— Middleton Place Plantation Rice House in Spring, 2011 © Carroll D. Brown —
- Number of acres 110 acres in 2012
- Primary crop Rice
- Chronological list Jacob Wayte (1675-?); Richard Godfrey (1699); John Williams; Henry Middleton (1741-1763); Arthur Middleton (1763-1787); Henry Middleton, grandson (1787-1846); Williams Middleton (1846-1883); Susan Pringle Smith Middleton (1883-1900); Elizabeth "Lilly" Middleton (1900-1915); John Julius "J.J." Pringle Smith (1915-?); Charles H.P. Duell (1970); Middleton Place Foundation (1974-present)
— Spring at Middleton Place Plantation, 2011 © Carroll D. Brown —
- Number of slaves ?
- The south wing of the house remains which was original built to serve as gentlemen's guest quarters.
- The Spring House was built in 1740. It was a one-story brick building built into a hillside and used to store perishable goods. In 1850, a second story was added to the building and was used as a slave chapel. The structure still stands (5).
- In 1798, out-buildings of the plantation included a kitchen, wash-house, offices, and the Spring House (1, p. 2).
- The Rice Mill was built in 1851 by Williams Middleton to process the rice grown on the plantation. The structure remains today.
- Eliza's House is a circa-1870 two-family cabin that has been renovated. It is so named in memory of Eliza Leach, the last person to reside in the house (4).
Daughter Overnights with Dad who Works to Preserve Slave Dwellings - Joseph McGill, a program officer for the National Trust for Historic Preservation, documents his overnight stay in a slave cabin at Middleton Place Plantation in March 2011
- A two-story guest house was constructed in 1933. Today, the structure serves as the Middleton Place Restaurant (4).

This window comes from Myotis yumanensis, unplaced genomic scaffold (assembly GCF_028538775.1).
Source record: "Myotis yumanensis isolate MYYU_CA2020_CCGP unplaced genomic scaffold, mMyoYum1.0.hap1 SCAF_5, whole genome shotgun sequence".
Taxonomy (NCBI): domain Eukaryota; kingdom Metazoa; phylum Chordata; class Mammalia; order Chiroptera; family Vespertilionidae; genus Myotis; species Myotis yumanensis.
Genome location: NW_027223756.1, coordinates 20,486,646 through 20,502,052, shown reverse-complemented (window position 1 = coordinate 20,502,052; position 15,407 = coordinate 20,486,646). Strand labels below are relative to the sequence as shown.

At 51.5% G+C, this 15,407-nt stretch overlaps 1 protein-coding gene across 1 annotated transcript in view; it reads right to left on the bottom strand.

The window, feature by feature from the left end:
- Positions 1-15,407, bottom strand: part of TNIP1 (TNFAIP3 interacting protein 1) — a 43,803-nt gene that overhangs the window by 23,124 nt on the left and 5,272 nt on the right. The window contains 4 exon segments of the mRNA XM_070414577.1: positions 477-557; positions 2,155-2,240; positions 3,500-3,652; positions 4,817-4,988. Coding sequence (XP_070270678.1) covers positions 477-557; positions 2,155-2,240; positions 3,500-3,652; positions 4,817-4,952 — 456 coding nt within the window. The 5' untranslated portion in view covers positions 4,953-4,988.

- In 1970, the stable area was reconstructed for visitors to tour. These buildings include a horse barn, blacksmith's shop, sheds, garage, and servant quarters (1, p. 2).
— Middleton Place Plantation © Brandon Coffey —
References & Resources
- National Register of Historic Places
Nomination form - PDF - submitted in 1970
Photographs, architectural overview
- Middleton Place pictures
- SC Highway Historical Marker Guide - online database by the SC Department of Archives & History
- History of Middleton Place Plantation: Click here
- Middleton Place Slave Chapel and Spring House: Click here
- 30-15 Plantation File, held by the South Carolina Historical Society
- William P. Baldwin Jr., Plantations of the Low County: South Carolina 1697-1865 (Westbrook, ME: Legacy Publishing, 1994)
Order Plantations of the Low County: South Carolina 1697-1865
- John Beaufain Irving, A Day on Cooper River (1842) (Whitefish, MT: Kessinger Publishing, LLC, 2010)
- Samuel Gaillard Stoney, Plantations of the Carolina Low Country (Mineola, NY: Dover Publications, 1990)
- Middleton Place
4300 Ashley River Road
Charleston, SC 29414
Website: Click here
More about Dorchester County
- Learn more about historic Dorchester County, including the lovely town of Summerville as well as nearby Charleston. We have helpful guides to Summerville history and Summerville libraries and museums – plus Summerville restaurants, Summerville bed & breakfasts, Summerville hotels, and Summerville real estate.